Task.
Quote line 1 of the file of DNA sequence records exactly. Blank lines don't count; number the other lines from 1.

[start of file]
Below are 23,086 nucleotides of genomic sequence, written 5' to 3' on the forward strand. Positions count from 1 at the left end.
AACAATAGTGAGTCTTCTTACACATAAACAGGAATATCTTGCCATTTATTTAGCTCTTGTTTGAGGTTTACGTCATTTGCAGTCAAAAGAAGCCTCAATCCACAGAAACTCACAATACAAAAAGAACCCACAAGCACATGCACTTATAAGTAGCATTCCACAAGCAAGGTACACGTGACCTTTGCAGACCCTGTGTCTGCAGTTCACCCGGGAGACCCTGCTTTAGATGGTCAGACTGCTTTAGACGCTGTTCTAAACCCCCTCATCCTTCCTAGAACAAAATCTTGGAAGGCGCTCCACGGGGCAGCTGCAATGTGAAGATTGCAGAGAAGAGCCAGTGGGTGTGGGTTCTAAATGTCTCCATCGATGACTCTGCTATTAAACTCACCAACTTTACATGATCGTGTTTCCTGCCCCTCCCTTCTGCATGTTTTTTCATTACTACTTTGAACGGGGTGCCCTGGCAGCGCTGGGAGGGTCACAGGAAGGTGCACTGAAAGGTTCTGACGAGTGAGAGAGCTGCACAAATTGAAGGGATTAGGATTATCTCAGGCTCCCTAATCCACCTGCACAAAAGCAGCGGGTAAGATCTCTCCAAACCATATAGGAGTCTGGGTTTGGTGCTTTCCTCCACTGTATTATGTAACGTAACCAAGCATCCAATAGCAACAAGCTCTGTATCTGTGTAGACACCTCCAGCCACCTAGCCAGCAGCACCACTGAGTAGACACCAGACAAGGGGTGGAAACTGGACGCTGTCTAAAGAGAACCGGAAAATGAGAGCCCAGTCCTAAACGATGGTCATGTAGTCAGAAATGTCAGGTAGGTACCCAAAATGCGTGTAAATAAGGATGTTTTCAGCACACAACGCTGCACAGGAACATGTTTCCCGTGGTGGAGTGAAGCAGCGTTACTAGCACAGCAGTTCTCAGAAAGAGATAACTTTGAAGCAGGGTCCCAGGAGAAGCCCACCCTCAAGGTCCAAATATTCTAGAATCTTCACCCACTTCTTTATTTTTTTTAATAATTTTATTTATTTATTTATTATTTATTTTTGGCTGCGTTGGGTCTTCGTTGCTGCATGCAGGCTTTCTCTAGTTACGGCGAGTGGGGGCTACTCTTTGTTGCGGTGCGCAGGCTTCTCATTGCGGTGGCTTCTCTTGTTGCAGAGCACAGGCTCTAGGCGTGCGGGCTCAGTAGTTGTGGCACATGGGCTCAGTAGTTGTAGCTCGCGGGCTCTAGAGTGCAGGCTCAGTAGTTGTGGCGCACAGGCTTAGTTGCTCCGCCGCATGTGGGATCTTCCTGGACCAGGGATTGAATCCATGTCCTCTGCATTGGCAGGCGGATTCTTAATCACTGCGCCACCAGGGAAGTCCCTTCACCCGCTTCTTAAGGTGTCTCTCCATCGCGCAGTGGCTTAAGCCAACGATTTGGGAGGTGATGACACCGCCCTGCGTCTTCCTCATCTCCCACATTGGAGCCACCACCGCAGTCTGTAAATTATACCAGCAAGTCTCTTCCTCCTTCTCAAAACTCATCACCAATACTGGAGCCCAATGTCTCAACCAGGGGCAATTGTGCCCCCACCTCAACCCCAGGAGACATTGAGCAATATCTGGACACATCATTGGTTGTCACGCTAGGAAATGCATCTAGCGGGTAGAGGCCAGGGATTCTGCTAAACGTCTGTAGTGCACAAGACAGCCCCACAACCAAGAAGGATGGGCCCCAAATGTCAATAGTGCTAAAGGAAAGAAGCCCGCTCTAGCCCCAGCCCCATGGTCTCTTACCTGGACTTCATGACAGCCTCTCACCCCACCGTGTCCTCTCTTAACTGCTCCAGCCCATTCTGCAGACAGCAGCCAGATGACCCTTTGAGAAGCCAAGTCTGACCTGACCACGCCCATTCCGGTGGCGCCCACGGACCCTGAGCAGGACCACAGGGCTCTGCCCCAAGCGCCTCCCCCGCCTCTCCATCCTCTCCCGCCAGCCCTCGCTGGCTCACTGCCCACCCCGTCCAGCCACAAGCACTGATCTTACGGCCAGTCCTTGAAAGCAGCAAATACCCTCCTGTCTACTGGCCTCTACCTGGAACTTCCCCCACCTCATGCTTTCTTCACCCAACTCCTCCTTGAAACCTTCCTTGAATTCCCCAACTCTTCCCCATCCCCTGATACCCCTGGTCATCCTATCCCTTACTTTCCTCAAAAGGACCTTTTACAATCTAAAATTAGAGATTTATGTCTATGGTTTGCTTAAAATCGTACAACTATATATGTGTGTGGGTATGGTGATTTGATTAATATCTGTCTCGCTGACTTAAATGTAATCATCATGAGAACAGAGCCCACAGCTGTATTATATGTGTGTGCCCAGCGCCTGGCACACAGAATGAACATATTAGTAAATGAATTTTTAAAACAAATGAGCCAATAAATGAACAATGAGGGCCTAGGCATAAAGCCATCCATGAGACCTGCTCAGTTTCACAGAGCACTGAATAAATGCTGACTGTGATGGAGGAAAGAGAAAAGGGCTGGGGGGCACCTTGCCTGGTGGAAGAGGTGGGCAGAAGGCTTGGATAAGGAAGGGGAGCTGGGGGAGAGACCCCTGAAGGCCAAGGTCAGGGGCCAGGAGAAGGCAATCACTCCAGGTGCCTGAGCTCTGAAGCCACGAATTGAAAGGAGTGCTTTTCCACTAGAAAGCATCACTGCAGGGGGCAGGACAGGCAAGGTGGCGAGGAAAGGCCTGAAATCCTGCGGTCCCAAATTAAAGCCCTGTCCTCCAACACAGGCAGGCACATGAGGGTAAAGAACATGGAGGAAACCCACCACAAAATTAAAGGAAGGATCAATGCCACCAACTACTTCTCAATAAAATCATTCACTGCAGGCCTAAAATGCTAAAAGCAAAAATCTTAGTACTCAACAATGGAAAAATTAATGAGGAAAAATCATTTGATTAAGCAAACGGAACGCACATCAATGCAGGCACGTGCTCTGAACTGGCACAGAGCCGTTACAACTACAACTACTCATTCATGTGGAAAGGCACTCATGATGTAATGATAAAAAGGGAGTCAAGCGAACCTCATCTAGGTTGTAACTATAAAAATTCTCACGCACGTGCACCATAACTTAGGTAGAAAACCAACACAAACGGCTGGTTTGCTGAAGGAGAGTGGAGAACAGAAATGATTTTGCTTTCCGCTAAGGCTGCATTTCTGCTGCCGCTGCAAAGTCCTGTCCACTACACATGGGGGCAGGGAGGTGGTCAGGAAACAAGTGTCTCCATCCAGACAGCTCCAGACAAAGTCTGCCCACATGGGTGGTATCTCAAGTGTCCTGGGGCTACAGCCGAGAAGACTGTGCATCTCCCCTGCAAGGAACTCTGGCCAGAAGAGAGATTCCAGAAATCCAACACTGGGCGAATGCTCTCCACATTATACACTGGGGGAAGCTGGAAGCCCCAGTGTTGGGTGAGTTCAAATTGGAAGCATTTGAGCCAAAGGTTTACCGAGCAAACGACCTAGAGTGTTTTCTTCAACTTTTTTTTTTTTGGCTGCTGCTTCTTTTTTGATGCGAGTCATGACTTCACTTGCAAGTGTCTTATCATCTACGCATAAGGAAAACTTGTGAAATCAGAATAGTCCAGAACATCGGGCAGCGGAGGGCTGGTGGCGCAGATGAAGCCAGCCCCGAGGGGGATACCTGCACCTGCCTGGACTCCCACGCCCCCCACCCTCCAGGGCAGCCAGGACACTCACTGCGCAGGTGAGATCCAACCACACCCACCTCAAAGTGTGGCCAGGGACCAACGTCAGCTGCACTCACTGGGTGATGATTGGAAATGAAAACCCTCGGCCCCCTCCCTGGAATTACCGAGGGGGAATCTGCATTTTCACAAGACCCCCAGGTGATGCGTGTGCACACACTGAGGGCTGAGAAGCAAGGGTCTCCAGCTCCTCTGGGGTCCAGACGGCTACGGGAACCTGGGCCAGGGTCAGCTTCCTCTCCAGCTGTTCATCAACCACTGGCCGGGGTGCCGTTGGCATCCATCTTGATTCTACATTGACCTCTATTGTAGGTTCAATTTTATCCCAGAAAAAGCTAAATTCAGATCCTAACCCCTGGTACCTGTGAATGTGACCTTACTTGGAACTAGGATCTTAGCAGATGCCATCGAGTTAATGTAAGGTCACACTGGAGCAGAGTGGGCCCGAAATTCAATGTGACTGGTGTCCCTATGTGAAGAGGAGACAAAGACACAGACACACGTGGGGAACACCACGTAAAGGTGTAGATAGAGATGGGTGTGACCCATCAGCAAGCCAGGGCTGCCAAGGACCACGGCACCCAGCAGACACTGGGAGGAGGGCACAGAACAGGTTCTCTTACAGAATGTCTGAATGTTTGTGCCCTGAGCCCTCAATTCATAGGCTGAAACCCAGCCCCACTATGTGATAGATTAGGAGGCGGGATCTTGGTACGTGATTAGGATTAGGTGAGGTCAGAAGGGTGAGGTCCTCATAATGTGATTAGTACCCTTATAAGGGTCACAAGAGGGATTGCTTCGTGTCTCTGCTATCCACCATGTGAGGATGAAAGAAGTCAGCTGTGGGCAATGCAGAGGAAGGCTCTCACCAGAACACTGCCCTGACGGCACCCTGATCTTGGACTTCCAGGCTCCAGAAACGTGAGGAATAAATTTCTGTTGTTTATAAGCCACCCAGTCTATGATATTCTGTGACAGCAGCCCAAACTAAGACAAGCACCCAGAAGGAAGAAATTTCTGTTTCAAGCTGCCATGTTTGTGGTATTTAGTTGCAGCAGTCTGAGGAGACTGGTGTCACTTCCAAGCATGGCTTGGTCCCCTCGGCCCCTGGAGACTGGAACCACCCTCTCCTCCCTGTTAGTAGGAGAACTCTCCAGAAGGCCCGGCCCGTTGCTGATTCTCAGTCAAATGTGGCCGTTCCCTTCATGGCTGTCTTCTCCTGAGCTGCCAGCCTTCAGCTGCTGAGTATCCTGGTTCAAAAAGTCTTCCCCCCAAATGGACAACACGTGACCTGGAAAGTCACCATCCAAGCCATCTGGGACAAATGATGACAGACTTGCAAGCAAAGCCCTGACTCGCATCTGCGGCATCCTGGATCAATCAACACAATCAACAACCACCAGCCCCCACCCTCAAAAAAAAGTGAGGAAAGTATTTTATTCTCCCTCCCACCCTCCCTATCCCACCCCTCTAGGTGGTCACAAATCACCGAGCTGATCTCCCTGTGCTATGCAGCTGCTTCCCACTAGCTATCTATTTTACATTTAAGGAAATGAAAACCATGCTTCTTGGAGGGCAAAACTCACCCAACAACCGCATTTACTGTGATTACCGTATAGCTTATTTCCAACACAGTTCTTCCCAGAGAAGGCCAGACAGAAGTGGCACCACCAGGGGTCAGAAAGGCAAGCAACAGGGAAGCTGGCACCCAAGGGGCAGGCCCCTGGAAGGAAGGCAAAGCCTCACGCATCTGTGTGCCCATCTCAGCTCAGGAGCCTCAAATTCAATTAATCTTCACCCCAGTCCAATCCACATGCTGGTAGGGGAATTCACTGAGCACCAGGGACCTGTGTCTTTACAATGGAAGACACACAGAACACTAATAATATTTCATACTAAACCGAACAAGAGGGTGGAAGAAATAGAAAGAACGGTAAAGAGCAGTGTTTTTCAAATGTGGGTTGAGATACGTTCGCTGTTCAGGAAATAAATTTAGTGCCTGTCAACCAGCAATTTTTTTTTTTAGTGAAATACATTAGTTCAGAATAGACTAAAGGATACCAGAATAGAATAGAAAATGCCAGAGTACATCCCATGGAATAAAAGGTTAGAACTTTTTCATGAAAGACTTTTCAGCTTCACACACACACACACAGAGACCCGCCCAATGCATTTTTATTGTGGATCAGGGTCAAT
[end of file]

Below are 23,086 nucleotides of genomic sequence, written 5' to 3' on the forward strand. Positions count from 1 at the left end.